14 Gospel reading: Matthew 4,1-11 Introduction 1 At that time Jesus was led by the Spirit into the desert to be tempted by the devil. 2 He fasted for forty days and forty nights, and afterwards he was hungry. Entrance of the Devil: 1 st temptation 3 The tempter approached and said to him, "If you are the Son of God, command that these stones become loaves of bread." 4 He said in reply, "It is written: 'One does not live by bread alone, but by every word that comes forth from the mouth of God.'" 2 nd temptation 5 Then the devil took him to the holy city, and made him stand on the parapet of the temple, 6 and said to him, "If you are the Son of God, throw yourself down. For it is written: 'He will command his angels concerning you and 'with their hands they will support you, lest you dash your foot against a stone.'" 7 Jesus answered him, "Again it is written, 'You shall not put the Lord, your God, to the test.'" 3 rd temptation 8 Then the devil took him up to a very high mountain, and showed him all the kingdoms of the world in their magnificence, 9 and he said to him, "All these I shall give to you, if you will prostrate yourself and worship me." 10 At this, Jesus said to him, "Get away, Satan! It is written: 'The Lord, your God, shall you worship and him alone shall you serve.'" Exit of the devil 11 Then the devil left him and, behold, angels came and ministered to him. A simple outline! The focus is on the temptations of Jesus.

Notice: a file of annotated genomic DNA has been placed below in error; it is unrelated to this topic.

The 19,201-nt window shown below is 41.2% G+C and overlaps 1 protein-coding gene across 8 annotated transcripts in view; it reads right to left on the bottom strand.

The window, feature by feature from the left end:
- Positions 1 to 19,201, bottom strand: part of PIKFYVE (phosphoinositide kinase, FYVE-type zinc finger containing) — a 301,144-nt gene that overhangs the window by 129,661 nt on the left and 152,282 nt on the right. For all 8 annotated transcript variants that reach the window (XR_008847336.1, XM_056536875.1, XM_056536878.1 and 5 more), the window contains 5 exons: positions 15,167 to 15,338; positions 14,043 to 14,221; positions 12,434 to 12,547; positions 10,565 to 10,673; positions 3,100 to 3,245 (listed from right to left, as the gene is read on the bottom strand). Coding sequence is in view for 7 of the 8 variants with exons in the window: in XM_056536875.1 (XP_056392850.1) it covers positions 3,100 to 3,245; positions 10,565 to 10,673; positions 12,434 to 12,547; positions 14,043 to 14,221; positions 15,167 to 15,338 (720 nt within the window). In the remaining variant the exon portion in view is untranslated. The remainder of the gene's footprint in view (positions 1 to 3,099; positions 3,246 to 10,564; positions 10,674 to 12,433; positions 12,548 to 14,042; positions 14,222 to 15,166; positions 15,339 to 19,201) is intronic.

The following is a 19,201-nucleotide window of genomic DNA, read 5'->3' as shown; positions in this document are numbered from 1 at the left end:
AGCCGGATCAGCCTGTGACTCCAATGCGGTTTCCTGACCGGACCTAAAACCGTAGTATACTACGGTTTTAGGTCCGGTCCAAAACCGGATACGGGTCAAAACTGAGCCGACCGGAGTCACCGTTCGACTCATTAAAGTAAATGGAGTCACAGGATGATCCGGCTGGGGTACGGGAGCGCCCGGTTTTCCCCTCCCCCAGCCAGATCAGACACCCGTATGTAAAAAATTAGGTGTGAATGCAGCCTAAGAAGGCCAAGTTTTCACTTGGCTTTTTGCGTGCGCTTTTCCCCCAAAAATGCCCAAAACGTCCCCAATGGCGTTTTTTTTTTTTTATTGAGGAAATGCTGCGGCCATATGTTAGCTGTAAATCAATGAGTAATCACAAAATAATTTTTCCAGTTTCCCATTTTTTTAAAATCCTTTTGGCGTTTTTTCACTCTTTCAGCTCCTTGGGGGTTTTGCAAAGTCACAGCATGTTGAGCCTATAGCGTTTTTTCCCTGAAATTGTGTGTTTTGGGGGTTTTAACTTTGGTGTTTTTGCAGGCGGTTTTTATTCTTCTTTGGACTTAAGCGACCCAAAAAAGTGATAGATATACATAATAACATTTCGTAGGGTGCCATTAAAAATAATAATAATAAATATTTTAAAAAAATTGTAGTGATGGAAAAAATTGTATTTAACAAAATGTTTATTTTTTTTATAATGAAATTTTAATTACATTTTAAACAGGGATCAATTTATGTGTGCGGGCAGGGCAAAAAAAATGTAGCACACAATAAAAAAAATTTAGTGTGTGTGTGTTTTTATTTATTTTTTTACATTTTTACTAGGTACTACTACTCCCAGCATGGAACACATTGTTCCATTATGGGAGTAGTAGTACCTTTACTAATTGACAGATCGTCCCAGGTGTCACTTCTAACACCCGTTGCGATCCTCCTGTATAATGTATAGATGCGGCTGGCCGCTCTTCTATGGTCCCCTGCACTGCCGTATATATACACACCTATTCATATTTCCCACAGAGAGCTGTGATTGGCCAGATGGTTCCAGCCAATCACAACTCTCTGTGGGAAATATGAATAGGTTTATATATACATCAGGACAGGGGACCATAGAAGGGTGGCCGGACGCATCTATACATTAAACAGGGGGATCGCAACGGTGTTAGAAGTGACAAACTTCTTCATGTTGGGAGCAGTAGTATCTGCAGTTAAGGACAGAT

15 Gospel reading: Matthew 4,1-11 Introduction 1 At that time Jesus was led by the Spirit into the desert to be tempted by the devil. 2 He fasted for forty days and forty nights, and afterwards he was hungry. Commentary In vv.1-2, we are told that Jesus is led by the Spirit (Holy Spirit), into the desert (arid place, without food, in contrast to the Garden), to be tempted (tested) by the devil (evil one). He fasted (not eaten anything or no full meals) for 40 days and nights (symbolizing the Israelites’ wandering in the desert for 40 years). Jesus gets hungry afterwards. Temptations come when there is hunger. Why does Matthew place the temptations here, not within the ministry of Jesus? According to some interpreters, the temptations are placed right before his ministry to tell us his method of evangelization. Will he gain people to God by satisfying the craving and appetite for worldly values (money, power and prestige)?